Copyright Law/Duration and Renewal

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Copyright Law Treatise
Table of Contents
Copyright Law Outline
History and Background
The Copyright Statutes
Copyright as an Element of Intellectual Property Law
Copyright Office and Judicial Review
The Subject Matter of Copyright
General Principles
The Distinction Between Idea and Expression
Compilations and Derivative Works
Pictorial, Graphic, and Sculptural Works
Pictorial and Literary Characters
Government Works
Duration and Renewal
The Renewal Format
Duration of Copyright Under the 1976 Act
Ownership of Copyright
Initial Ownership of Copyright
Transfer of Copyright Ownership
Termination of Transfers
Copyright Formalities
Formalities Under the 1909 Copyright Act
Copyright Notice Under the 1976 Act
Deposit and Registration
Exclusive Rights of the Copyright Owner
The Right of Reproduction
Reproduction of Music and Sound Recordings
The Right to Prepare Derivative Works
The Right of Public Distribution
The Right of Public Performance
The Right of Public Display
Visual Artists’ Rights
Secondary Liability: Contributory and Vicarious Infringement
Fair Use and Other Exemptions from the Exclusive Rights of the Copyright Owner
Fair Use
Exemptions and Compulsory Licenses
Enforcement of Copyright
Jurisdictional and Procedural Issues
Remedies
Technological Protection Measures
State Law and Its Preemption
State Anti-Copying Laws
Federal Preemption
Glossary

The Copyright Clause of the Constitution empowers Congress to grant exclusive rights to authors “for limited times.” The first United States Copyright Act, enacted in 1790, was patterned on the Statute of Anne of 1710 and gave authors a 14-year period of protection for published works and a right to renew the copyright for 14 more years if the author was alive at the end of the first term. The renewal format, with two rather short terms of protection, was a feature of U.S. copyright law through 1977. The 1909 Copyright Act granted an initial term of protection for 28 years and a renewal term of another 28 years upon timely registration by the author or by certain designated statutory successors. Under the 1909 Act, an author of an unpublished work could invoke state common-law copyright protection indefinitely until the work was “published” (a term of art to be discussed at Copyright Formalities § “Publication” (1909) and Copyright Formalities § “Publication” (1976)); for most unpublished works, the author had the option to secure federal copyright protection by registering the work with the Copyright Office. For published works, common-law copyright was preempted and protection could be secured only by compliance with the formalities of the federal act.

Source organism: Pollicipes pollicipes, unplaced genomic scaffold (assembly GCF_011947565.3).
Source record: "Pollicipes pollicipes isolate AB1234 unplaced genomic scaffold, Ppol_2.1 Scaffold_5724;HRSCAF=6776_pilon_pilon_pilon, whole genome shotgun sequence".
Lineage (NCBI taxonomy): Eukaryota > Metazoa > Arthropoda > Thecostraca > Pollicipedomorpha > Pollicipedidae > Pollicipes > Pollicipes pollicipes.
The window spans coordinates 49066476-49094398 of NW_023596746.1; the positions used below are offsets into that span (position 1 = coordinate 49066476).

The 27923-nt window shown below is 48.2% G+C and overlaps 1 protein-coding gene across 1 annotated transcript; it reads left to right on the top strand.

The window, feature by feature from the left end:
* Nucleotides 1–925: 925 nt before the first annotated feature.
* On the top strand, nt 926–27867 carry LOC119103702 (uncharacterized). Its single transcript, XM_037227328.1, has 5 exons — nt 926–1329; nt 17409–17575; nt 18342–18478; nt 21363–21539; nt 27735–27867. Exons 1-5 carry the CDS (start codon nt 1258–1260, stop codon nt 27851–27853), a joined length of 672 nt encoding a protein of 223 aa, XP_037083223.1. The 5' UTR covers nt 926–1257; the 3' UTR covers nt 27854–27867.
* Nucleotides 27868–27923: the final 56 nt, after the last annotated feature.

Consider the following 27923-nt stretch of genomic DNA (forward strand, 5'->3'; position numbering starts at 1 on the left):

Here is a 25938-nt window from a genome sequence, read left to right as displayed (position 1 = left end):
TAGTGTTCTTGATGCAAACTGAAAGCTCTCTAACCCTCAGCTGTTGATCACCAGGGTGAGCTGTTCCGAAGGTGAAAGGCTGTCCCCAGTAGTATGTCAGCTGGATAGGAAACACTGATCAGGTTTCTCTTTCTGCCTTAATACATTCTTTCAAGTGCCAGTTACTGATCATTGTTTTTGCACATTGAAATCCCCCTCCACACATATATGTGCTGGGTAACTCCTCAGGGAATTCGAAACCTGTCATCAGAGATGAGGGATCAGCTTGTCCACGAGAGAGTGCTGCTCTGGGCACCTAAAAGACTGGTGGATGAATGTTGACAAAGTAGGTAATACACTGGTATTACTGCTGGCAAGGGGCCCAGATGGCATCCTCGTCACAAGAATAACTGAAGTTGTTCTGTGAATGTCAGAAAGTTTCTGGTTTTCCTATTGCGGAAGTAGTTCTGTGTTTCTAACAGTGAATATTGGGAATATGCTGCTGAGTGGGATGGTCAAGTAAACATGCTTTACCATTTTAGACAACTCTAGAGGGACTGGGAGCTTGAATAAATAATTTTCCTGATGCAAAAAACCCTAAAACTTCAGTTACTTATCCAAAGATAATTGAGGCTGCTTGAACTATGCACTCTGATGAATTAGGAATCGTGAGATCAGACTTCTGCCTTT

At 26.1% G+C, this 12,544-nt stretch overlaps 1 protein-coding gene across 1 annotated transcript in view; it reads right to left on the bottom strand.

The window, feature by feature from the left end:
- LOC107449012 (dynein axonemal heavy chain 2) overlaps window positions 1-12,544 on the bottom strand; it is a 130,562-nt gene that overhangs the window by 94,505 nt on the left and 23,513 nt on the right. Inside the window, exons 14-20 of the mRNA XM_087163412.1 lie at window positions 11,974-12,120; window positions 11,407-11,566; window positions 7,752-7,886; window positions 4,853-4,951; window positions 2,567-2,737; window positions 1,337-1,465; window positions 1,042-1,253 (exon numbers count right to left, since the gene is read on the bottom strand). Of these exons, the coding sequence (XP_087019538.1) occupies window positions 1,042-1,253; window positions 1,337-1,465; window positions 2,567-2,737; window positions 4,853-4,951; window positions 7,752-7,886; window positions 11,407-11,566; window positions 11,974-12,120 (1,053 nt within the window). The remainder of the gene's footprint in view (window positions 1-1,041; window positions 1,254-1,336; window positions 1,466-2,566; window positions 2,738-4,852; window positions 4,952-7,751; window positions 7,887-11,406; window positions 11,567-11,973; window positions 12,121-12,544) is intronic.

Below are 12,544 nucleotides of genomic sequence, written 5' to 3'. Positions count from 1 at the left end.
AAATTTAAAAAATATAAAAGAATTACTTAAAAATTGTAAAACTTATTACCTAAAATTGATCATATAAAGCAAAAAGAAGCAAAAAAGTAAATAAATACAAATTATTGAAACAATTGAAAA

With the 1976 Copyright Act, effective January 1, 1978, both the starting point and ending point of federal copyright protection were changed. As already noted, copyright attaches as soon as a work is “created,” i.e., as soon as it is “fixed” in a tangible medium of expression. This is true even for works that were created before the effective date of that Act, whether those preexisting works were at the time published or unpublished. State common-law copyright for “fixed” works was from that date displaced by federal copyright.[1]

The 1976 Act also dramatically altered the period during which copyright protection lasts, most notably by abandoning the renewal format for works created (or first published) after January 1, 1978, and substituting a term of protection for such works of the author’s life plus 50 years. The renewal provisions of the 1909 Act remain important, however, if only because disputes concerning renewal rights (who owns them? were they properly secured?) that accrued in 1977 or earlier will no doubt continue to be presented in future litigation. Moreover, Congress in the 1976 Act preserved the renewal format, with some modifications to be explored immediately below, for works first published between 1950 and 1977 (during the life of the 1909 Act) so that they still have fallen within that format as they have reached the twenty-eighth year thereafter (between 1978 and 2005).

A discussion of the renewal format is followed by a discussion of the term of copyright under the 1976 Act and the Sonny Bono Copyright Term Extension Act of 1998 (named for the late popular singer and congressman).

The Renewal Format[edit | edit source]

Under section 24 of the 1909 Copyright Act, the author or a person claiming copyright (for example, by way of an assignment) was entitled to a 28-year initial term of copyright protection. Although such protection was available for most unpublished works, the typical work protected by the statute was a work that had been “published,” i.e., distributed in copies to the public, with proper notice of copyright. Copyright protection continued for 28 years from the date of publication, and could be continued for another 28-year term upon timely application by the person designated in the statute: